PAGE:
Our Featured Graduate Kate Pullen is one talented lady! With a knack for amazing typography, blogging, illustration, design and, well, everything really! Here she spits nuggets of golden advice…
What was your original plan before you graduated for getting a job and how does that compare to what really happened?
To be perfectly honest, by the end of my degree I was so happy to see the back of my folio that all I had planned was to enjoy a last, long uni summer before beginning the daunting task of finding a job. After three years with my head down (and another four years before that in another, unrelated degree), I had lost a little of the big picture, was confused about my direction, lacking confidence in my work, and ultimately desperate for some long-awaited routine and stability. However, as luck would have it, amidst all this angst a suggested job popped up in my email, for a junior graphic design and marketing role within a university and, just a few weeks after uni ended, I was very grateful to find myself employed.
The job market is tough, sometimes ridiculously so, and I know that I am very lucky to have ended up in this role. What I can say is that passion projects and nurturing other interests has certainly worked in my favour; I had kept a blog throughout uni and my writing helped land both an earlier internship, as well as the position I now hold. That, with no small amount of luck, a lot of passion and a willingness to work hard.
Do you have any tips for soon to be graduates or the best advice you received.
It may be obvious to everyone else, and I’m aware that it sounds like something from an afternoon special, but I really do think that one of the best things you can do is just be yourself, and stay true to what you enjoy doing. Even though I genuinely loved the years at uni, I spent a lot of my time there trying to pour myself into the mould of what I thought a ‘graphic designer’ ought to be. Now, one year out, I’m using all of my spare time to instead focus on the areas I love most – illustration and lettering – and I am so much happier for it. Fingers crossed it shows in the work, too!
Describe your typical day and what students can expect from working in industry.
When I began my degree I went in thinking that the only option at the other end was a Junior Graphic Designer within a Melbourne design studio. However that is so far from the truth, and my current job is testament to that. I do spend a lot of time designing – whether it be posters, publications, digital content or even smaller jobs like illustrating badges – but either side of that is a lot of writing, developing content for the website, and helping to manage certain social media platforms. The variety is a major plus, as well as the creative freedom I am granted in my position. I’m very aware that this is not necessarily common in a graduate job so I am trying my best to really run with it!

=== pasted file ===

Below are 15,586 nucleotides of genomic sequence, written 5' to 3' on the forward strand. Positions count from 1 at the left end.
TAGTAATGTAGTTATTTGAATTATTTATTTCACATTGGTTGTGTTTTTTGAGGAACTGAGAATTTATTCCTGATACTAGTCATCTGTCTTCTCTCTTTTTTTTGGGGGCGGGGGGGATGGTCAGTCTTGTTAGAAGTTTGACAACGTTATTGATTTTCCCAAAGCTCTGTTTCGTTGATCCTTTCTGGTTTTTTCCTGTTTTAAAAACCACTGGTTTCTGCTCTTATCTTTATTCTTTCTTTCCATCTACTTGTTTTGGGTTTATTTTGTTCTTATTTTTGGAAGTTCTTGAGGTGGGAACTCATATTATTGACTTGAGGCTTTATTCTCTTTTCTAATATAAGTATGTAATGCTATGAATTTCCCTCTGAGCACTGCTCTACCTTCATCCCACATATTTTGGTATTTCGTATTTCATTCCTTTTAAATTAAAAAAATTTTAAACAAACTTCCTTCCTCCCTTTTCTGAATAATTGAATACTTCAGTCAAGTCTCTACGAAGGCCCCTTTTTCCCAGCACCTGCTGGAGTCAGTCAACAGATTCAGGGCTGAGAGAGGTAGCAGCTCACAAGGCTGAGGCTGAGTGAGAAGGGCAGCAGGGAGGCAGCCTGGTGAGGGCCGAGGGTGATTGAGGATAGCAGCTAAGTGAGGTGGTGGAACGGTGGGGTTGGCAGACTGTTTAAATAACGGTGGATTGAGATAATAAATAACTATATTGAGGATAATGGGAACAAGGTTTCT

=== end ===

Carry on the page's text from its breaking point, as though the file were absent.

Who are your three most inspiring speakers?
This is tough. I am going to break the rules and mention four. Listening to Thomas Williams of Hunt and Co. speak at Semi-Permanent Melbourne this year was definitely a highlight. He’s also evidently a major Leonardo DiCaprio fan, so there’s that. Hearing from Shawn Stussy – creator of iconic fashion brand Stussy – at Carbon Festival was similarly inspiring. I now have a major girl crush on photographer Magdalena Wosinksa after hearing her present and finally – something completely out of the realm of design – comedian Tim Minchin is always really great to listen to, especially his recent address for a graduation ceremony at the University of Western Australia (watch it here).
What would be the five things you would make sure you had done before you graduated if you went back and did it all again?
The wonderful Gabby Lord (interviewed by TDK earlier) said she’d change nothing at all, and I think I agree. As much as we love to say we’d do things differently if we had our time over again, I think as long as you’re learning from your experiences, you’re doing the best that you can. Don’t worry, I agonise over decisions continuously – whether they be design- or life-related dilemmas – but I don’t think I’d be here now if I hadn’t waded through all that crap beforehand. Sometimes I do think it’s just too easy to say ‘if it’s meant to be, it’ll be’, because it can sound like a bit of a cop out, can’t it? But by saying that it doesn’t mean you don’t work your arse off, or you stop trying to be a good person, I think it just helps to maybe not sweat the small stuff, and let things happen in their own time.
Where do you see yourself in five years?
Ahh, the five years question. So daunting. I get a little apprehensive planning too far ahead because I don’t want to play chicken with the universe and then get bitch-slapped for being too cocky. However! If I could have the opportunity to spend my days illustrating, squeeze in a little travel, regularly talk and work with wonderful creative people, and have my health, friends and family, I will be a happy gal.